In Water…Without Water
‘Water, water everywhere /nor any drop to drink…’ these lines from The ‘Rime of the Ancient Mariner’ by Samuel Taylor Coleridge define our Indian Islands. Wondering why? Read on…
The Indian islands comprise of the historic Andaman and Nicobar Islands in the Bay of Bengal and Lakshadweep Islands in the Arabian Sea. In spite of being surrounded by water, water has been a major problem in these Union Territories. Let’s take a trip of the taxing water crisis in the Andaman & Nicobar Islands.
The Dhanikhari Dam in South Andaman
(Picture courtesy: atcrossroads)
Andaman and Nicobar Islands are a group of 572 north-south running islands. The Andaman group covers 6,346 sq km, and the Nicobar group covers 1,953 sq km. This beautiful archipelago gets an average annual rainfall of 3,000mm. But, most of the rain water is lost as surface runoff due to the islands’ rugged physiography (physical features).
The soil cannot retain water, as it is composed of clay and sand. The soil has to be rich in sand and gravel to provide high permeability, which is necessary for constructing groundwater-harvesting structures like dug-wells.
For ages, the aboriginal tribes in the different islands here followed different methods of harvesting rain and groundwater. Here are a few examples:
Water storage system of the Shompen and the Jarawa Tribes
The Shompen and the Jarawa tribes use bamboo to direct water to shallow pits called Jack-wells, built in increasing order of sizes. In the lower southern part of India’s last and the largest, the Great Nicobar Island, the Shompen tribal-folk make bunds using logs of hard bullet wood. For irrigating crops, they direct the flow of rains to the fields situated at lower elevations by digging channels.
The Shompens and the Jarawas cut a full length of bamboo longitudinally and place it along a gentle slope with the lower end leading into a shallow pit called Jack-well. A series of increasingly bigger Jack-wells is built, connected by split bamboos so that the overflows from one lead to the other.
A jar or pitcher is often placed under a coconut tree during a shower of rain. A conducting spout made from stem or a branch is inserted into the mouth of the jar to fill it up with freshwater.
Among the Onges of the Little Andaman Island, buckets made of logs and giant bamboo are often found suspended from the roofs of the huts along with nets and baskets to trap rainwater.
Unfortunately, most of the traditional water harvesting systems have been neglected and are in a bad state. For instance, the Dilthaman Tank, built by the British to provide water during the construction of the infamous Cellular Jail, is languishing due to excess silt that has reduced its storage capacity. Though the Andaman & Nicobar Administration tried to revive the traditional water harvesting systems in the late 1980s, it is now promoting drilled bore-wells in the new colonies.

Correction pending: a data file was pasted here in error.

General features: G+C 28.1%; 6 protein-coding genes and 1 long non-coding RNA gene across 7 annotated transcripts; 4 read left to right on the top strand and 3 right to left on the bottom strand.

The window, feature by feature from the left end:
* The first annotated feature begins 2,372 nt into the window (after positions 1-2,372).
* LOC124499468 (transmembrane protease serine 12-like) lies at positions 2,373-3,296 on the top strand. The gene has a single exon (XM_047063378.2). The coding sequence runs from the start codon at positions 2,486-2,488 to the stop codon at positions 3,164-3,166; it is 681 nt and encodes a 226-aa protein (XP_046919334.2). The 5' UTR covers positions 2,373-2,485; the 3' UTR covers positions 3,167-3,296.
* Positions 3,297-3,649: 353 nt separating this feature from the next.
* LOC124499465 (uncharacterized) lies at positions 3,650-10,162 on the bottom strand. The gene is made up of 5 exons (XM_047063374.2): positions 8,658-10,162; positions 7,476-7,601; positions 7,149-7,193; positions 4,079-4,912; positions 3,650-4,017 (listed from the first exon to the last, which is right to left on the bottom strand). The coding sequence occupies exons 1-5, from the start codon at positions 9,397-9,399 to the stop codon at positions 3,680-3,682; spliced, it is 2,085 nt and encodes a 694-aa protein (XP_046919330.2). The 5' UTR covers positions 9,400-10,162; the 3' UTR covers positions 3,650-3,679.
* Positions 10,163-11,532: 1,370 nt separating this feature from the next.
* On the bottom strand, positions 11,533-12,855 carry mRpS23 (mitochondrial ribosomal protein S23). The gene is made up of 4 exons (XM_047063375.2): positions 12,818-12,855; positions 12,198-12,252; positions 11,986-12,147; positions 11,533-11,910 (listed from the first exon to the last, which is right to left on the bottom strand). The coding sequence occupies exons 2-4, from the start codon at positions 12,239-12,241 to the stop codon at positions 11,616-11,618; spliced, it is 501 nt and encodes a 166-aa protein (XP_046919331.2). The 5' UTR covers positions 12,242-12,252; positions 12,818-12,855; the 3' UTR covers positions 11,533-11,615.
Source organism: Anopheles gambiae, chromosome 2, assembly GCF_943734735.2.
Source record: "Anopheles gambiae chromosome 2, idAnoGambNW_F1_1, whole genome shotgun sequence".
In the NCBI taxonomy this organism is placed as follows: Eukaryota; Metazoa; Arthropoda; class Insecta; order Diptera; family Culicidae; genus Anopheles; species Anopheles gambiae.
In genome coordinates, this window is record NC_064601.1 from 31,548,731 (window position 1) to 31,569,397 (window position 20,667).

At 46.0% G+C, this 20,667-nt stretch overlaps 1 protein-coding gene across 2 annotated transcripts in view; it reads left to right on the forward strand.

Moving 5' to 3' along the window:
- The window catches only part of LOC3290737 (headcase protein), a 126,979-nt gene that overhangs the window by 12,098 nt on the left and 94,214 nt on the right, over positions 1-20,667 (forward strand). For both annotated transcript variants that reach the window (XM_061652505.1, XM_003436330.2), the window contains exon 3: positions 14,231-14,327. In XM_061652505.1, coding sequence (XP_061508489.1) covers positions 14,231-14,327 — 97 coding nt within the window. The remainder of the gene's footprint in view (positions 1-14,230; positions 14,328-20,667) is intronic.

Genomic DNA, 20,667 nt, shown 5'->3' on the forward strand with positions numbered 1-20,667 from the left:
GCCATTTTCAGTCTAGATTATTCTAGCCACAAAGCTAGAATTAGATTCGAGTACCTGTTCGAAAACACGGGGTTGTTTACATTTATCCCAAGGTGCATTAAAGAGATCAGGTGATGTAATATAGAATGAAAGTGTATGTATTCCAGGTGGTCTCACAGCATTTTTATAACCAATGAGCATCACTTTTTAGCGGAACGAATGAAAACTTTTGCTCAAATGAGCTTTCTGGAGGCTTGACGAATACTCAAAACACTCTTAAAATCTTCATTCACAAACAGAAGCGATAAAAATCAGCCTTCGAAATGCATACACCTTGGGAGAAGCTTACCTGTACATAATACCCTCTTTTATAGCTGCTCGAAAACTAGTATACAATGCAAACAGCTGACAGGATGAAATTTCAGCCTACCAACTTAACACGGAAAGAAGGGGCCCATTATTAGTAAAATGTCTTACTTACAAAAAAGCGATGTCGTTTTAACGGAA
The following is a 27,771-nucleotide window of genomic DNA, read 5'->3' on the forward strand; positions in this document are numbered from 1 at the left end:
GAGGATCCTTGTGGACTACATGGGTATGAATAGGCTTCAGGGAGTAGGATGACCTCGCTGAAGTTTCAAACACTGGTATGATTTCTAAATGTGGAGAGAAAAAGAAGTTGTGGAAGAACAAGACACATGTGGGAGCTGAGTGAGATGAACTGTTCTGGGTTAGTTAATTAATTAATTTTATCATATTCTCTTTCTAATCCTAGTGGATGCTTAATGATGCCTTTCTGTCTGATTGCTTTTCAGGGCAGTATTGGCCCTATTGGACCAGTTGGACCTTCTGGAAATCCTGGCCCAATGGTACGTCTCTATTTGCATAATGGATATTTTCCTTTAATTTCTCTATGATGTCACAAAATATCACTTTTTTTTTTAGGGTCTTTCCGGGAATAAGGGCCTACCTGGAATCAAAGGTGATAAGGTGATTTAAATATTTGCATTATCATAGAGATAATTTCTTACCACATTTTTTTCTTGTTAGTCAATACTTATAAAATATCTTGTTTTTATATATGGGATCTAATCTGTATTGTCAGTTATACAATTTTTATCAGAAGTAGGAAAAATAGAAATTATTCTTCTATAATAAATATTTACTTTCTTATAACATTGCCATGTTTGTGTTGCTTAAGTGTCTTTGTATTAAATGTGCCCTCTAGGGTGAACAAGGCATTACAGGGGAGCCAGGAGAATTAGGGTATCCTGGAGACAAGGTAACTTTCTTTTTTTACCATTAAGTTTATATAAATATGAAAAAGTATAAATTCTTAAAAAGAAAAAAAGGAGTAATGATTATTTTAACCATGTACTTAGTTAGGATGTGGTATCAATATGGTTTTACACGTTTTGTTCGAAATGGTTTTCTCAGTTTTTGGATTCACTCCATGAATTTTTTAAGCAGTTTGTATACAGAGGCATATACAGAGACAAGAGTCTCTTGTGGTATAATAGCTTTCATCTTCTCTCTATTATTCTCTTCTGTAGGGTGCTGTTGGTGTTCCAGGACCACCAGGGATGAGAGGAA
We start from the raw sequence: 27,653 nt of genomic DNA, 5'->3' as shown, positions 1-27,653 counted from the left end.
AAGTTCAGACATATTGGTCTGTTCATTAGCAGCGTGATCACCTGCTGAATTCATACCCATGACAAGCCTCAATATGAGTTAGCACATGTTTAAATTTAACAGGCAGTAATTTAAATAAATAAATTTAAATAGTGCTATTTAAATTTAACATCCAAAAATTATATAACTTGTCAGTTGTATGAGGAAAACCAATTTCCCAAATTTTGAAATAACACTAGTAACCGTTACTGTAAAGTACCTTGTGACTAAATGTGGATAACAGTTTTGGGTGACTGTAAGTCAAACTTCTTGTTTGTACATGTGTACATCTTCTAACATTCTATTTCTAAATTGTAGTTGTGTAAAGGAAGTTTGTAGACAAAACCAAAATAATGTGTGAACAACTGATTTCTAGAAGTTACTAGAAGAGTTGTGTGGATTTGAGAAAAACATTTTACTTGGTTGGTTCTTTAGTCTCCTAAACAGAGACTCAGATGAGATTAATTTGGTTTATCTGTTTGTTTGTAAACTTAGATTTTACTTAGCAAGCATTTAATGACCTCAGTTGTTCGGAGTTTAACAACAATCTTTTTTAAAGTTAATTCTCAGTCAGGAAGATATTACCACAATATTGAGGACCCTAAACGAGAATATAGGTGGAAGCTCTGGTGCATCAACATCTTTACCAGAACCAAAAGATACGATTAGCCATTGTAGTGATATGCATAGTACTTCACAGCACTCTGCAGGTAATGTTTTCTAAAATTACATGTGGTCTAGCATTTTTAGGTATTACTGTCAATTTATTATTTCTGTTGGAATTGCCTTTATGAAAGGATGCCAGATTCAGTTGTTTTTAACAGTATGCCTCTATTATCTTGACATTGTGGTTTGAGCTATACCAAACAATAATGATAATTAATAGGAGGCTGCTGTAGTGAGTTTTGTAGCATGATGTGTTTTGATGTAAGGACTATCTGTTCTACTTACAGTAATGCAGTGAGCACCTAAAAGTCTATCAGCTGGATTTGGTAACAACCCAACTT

The Dilthaman Tank at Gandhi Park, Port Blair
In 2007, the Port Blair town faced unprecedented water crisis due to failure of north-east monsoon in the end of 2006 & delay in setting of South West monsoon in 2007. As a result, distribution of water to general public was being made once in 4-5 days. This necessitated A & N Administration to initiate a number of schemes as well as to cope up with situations which arose in 2007.
The situation is worsening by every passing year as there has been a drastic reduction in the amount of rainfall that the remote islands now receive, in addition to the severe damage that has already been done to the environment because of the tremendously relentless series of earthquakes after the disastrous Tsunami of 26th December, 2004.
But unlike the Tsunami, this is a man-made disaster. Over the past 54 years, the population on the islands has soared, rising from just 30,000 in 1951 to a staggering 480,000 now. Three summers ago, water supplies ran so low that the local administration, the largest employer by far in this Union Territory, took the unprecedented step of granting mass leave to its staff, hoping they would return to the mainland during the summer vacations of the children’s schools in the two months of May & June, leaving more water for those who stayed back.
And a sudden rise in tourism after the unforgettable fiasco has increased the requirement of fresh water manifold as the consumption has increased to almost an unmanageable extent now. The Administration is found helpless to cope up with the increasing crisis despite the multifarious ongoing projects like building of small dams to collect rain water in and around the hills and the valleys and setting up salt water treatment plants for desalination of sea water, to boot.
The status quo is unpromising with the Administration cutting down domestic water supply to once a week, now, to make matter worse for the questioning islanders, who have been left in the lurch by their so-called ‘care-takers’ at the receiving end for ages…